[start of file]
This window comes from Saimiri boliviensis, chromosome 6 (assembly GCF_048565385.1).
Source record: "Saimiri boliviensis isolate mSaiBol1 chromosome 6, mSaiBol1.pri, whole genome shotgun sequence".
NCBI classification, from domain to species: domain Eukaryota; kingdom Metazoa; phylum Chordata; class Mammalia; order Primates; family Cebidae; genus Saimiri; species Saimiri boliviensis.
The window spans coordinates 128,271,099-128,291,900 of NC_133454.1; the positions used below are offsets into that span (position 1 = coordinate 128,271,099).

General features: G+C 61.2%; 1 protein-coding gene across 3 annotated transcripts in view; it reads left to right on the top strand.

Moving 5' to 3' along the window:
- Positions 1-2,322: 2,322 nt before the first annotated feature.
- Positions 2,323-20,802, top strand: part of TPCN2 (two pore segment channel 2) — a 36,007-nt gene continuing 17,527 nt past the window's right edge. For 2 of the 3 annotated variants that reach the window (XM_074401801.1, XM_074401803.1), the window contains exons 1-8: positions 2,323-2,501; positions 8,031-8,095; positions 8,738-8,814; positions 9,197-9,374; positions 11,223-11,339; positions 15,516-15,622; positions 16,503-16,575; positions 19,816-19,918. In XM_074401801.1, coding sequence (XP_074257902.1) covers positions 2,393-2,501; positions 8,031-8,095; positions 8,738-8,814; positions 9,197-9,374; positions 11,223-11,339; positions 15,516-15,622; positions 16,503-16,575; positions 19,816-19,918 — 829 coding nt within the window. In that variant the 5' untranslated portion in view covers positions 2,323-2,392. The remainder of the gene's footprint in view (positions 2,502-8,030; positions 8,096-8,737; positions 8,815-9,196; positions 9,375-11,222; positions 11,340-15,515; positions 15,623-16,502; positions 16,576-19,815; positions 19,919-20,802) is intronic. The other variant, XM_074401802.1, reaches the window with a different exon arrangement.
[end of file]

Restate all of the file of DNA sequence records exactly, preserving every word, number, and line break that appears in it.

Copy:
This window comes from Saimiri boliviensis, chromosome 6 (assembly GCF_048565385.1).
Source record: "Saimiri boliviensis isolate mSaiBol1 chromosome 6, mSaiBol1.pri, whole genome shotgun sequence".
NCBI classification, from domain to species: domain Eukaryota; kingdom Metazoa; phylum Chordata; class Mammalia; order Primates; family Cebidae; genus Saimiri; species Saimiri boliviensis.
The window spans coordinates 128,271,099-128,291,900 of NC_133454.1; the positions used below are offsets into that span (position 1 = coordinate 128,271,099).

General features: G+C 61.2%; 1 protein-coding gene across 3 annotated transcripts in view; it reads left to right on the top strand.

Moving 5' to 3' along the window:
- Positions 1-2,322: 2,322 nt before the first annotated feature.
- Positions 2,323-20,802, top strand: part of TPCN2 (two pore segment channel 2) — a 36,007-nt gene continuing 17,527 nt past the window's right edge. For 2 of the 3 annotated variants that reach the window (XM_074401801.1, XM_074401803.1), the window contains exons 1-8: positions 2,323-2,501; positions 8,031-8,095; positions 8,738-8,814; positions 9,197-9,374; positions 11,223-11,339; positions 15,516-15,622; positions 16,503-16,575; positions 19,816-19,918. In XM_074401801.1, coding sequence (XP_074257902.1) covers positions 2,393-2,501; positions 8,031-8,095; positions 8,738-8,814; positions 9,197-9,374; positions 11,223-11,339; positions 15,516-15,622; positions 16,503-16,575; positions 19,816-19,918 — 829 coding nt within the window. In that variant the 5' untranslated portion in view covers positions 2,323-2,392. The remainder of the gene's footprint in view (positions 2,502-8,030; positions 8,096-8,737; positions 8,815-9,196; positions 9,375-11,222; positions 11,340-15,515; positions 15,623-16,502; positions 16,576-19,815; positions 19,919-20,802) is intronic. The other variant, XM_074401802.1, reaches the window with a different exon arrangement.